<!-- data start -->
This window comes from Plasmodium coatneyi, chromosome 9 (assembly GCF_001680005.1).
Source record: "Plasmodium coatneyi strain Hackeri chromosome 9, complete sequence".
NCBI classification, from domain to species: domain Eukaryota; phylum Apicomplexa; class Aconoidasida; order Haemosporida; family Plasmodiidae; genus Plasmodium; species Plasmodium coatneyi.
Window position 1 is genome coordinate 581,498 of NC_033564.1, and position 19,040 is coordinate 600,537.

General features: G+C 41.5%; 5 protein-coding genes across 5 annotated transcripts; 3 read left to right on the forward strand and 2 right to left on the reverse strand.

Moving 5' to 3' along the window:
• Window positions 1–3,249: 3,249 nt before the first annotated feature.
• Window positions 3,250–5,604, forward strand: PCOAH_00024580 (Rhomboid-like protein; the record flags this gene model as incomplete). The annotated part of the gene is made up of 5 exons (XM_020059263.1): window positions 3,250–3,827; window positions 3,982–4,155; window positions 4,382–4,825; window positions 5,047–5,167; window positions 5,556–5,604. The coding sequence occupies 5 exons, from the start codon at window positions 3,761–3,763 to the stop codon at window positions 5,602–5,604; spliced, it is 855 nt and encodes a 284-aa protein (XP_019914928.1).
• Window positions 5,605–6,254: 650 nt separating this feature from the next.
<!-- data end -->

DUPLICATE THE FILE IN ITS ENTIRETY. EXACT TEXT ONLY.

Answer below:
This window comes from Plasmodium coatneyi, chromosome 9 (assembly GCF_001680005.1).
Source record: "Plasmodium coatneyi strain Hackeri chromosome 9, complete sequence".
NCBI classification, from domain to species: domain Eukaryota; phylum Apicomplexa; class Aconoidasida; order Haemosporida; family Plasmodiidae; genus Plasmodium; species Plasmodium coatneyi.
Window position 1 is genome coordinate 581,498 of NC_033564.1, and position 19,040 is coordinate 600,537.

General features: G+C 41.5%; 5 protein-coding genes across 5 annotated transcripts; 3 read left to right on the forward strand and 2 right to left on the reverse strand.

Moving 5' to 3' along the window:
• Window positions 1–3,249: 3,249 nt before the first annotated feature.
• Window positions 3,250–5,604, forward strand: PCOAH_00024580 (Rhomboid-like protein; the record flags this gene model as incomplete). The annotated part of the gene is made up of 5 exons (XM_020059263.1): window positions 3,250–3,827; window positions 3,982–4,155; window positions 4,382–4,825; window positions 5,047–5,167; window positions 5,556–5,604. The coding sequence occupies 5 exons, from the start codon at window positions 3,761–3,763 to the stop codon at window positions 5,602–5,604; spliced, it is 855 nt and encodes a 284-aa protein (XP_019914928.1).
• Window positions 5,605–6,254: 650 nt separating this feature from the next.